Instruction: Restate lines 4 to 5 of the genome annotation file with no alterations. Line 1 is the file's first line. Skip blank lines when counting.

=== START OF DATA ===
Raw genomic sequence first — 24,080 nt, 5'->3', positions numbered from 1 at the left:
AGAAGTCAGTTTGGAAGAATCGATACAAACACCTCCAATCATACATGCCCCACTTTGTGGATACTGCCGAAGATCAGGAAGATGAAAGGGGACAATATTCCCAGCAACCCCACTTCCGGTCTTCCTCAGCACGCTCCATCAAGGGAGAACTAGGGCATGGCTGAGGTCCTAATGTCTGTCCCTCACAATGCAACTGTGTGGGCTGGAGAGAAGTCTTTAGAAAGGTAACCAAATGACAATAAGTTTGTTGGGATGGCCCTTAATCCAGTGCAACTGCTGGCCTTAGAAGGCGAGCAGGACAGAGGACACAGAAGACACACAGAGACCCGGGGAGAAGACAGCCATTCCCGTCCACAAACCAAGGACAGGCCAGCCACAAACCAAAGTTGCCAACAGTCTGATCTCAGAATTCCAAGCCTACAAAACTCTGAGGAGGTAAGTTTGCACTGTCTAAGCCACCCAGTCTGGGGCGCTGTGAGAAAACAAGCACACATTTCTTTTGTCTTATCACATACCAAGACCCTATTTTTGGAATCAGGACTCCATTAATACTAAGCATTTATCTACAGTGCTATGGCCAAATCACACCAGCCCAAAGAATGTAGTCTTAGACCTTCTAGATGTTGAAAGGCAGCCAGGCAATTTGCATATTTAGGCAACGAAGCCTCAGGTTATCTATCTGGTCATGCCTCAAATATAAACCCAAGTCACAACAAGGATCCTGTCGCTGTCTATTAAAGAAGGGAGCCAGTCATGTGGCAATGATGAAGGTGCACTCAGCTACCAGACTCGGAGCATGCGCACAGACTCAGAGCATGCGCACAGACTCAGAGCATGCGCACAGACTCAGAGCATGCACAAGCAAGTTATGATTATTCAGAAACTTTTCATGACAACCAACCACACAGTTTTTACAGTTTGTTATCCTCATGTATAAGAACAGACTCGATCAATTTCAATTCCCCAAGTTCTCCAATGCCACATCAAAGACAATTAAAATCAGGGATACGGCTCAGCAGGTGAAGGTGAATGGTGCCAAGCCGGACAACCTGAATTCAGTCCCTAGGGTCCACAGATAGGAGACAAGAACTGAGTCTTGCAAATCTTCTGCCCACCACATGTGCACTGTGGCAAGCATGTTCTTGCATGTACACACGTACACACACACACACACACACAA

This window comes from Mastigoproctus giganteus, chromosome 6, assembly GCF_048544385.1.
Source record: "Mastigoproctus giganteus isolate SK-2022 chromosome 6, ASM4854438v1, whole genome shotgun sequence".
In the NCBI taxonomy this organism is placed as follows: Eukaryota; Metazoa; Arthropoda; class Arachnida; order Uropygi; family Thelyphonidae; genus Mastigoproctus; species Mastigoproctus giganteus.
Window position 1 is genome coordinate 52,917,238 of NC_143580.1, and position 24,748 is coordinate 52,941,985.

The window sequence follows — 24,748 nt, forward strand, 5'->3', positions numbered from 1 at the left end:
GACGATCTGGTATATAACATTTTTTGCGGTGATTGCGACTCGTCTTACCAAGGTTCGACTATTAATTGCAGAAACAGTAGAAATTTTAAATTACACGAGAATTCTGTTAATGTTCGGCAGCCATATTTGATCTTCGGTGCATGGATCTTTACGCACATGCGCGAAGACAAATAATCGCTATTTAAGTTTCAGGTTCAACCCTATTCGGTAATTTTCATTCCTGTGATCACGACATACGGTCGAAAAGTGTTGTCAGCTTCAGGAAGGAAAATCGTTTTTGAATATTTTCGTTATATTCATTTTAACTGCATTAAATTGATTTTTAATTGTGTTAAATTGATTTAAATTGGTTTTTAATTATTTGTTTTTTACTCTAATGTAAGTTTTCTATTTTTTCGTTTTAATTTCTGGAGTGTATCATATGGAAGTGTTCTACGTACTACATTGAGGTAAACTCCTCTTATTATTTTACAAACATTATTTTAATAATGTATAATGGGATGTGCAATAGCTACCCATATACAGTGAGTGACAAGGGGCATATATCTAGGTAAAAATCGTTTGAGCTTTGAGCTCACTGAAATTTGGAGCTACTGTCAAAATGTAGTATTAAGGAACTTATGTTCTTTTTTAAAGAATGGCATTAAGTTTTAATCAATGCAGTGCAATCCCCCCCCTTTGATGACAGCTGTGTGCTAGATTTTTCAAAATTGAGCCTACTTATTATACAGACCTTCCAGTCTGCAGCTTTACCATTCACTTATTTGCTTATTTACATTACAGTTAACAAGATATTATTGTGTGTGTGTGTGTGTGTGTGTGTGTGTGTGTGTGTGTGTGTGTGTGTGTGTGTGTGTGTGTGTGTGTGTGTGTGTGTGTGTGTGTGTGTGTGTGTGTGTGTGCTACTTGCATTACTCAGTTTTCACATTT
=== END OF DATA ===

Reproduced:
Source record: "Mastigoproctus giganteus isolate SK-2022 chromosome 6, ASM4854438v1, whole genome shotgun sequence".
In the NCBI taxonomy this organism is placed as follows: Eukaryota; Metazoa; Arthropoda; class Arachnida; order Uropygi; family Thelyphonidae; genus Mastigoproctus; species Mastigoproctus giganteus.